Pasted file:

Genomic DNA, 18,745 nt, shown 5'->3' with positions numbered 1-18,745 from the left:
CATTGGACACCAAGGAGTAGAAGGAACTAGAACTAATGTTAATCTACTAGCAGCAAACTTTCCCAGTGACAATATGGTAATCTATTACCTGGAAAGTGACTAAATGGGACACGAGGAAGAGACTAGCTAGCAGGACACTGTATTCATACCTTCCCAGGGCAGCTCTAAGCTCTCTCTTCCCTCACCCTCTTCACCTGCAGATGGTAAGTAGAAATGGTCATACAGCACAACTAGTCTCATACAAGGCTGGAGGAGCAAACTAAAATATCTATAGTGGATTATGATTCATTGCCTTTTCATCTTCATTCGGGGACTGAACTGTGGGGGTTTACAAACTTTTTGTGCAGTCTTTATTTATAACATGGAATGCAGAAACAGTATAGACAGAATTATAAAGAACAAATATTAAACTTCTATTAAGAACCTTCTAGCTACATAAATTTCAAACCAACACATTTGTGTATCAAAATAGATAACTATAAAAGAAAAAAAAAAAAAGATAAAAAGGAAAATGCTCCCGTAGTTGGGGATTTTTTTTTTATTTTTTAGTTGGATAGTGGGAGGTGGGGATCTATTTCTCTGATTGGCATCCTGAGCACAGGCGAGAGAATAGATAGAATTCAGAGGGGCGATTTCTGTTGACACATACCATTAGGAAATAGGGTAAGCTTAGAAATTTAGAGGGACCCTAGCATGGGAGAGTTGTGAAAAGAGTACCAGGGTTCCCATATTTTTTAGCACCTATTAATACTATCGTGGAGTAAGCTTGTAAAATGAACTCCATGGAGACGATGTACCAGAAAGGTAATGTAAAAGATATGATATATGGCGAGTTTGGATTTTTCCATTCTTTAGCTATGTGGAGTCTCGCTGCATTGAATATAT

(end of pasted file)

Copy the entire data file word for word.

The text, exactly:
Genomic DNA, 18,745 nt, shown 5'->3' with positions numbered 1-18,745 from the left:
CATTGGACACCAAGGAGTAGAAGGAACTAGAACTAATGTTAATCTACTAGCAGCAAACTTTCCCAGTGACAATATGGTAATCTATTACCTGGAAAGTGACTAAATGGGACACGAGGAAGAGACTAGCTAGCAGGACACTGTATTCATACCTTCCCAGGGCAGCTCTAAGCTCTCTCTTCCCTCACCCTCTTCACCTGCAGATGGTAAGTAGAAATGGTCATACAGCACAACTAGTCTCATACAAGGCTGGAGGAGCAAACTAAAATATCTATAGTGGATTATGATTCATTGCCTTTTCATCTTCATTCGGGGACTGAACTGTGGGGGTTTACAAACTTTTTGTGCAGTCTTTATTTATAACATGGAATGCAGAAACAGTATAGACAGAATTATAAAGAACAAATATTAAACTTCTATTAAGAACCTTCTAGCTACATAAATTTCAAACCAACACATTTGTGTATCAAAATAGATAACTATAAAAGAAAAAAAAAAAAAGATAAAAAGGAAAATGCTCCCGTAGTTGGGGATTTTTTTTTTATTTTTTAGTTGGATAGTGGGAGGTGGGGATCTATTTCTCTGATTGGCATCCTGAGCACAGGCGAGAGAATAGATAGAATTCAGAGGGGCGATTTCTGTTGACACATACCATTAGGAAATAGGGTAAGCTTAGAAATTTAGAGGGACCCTAGCATGGGAGAGTTGTGAAAAGAGTACCAGGGTTCCCATATTTTTTAGCACCTATTAATACTATCGTGGAGTAAGCTTGTAAAATGAACTCCATGGAGACGATGTACCAGAAAGGTAATGTAAAAGATATGATATATGGCGAGTTTGGATTTTTCCATTCTTTAGCTATGTGGAGTCTCGCTGCATTGAATATAT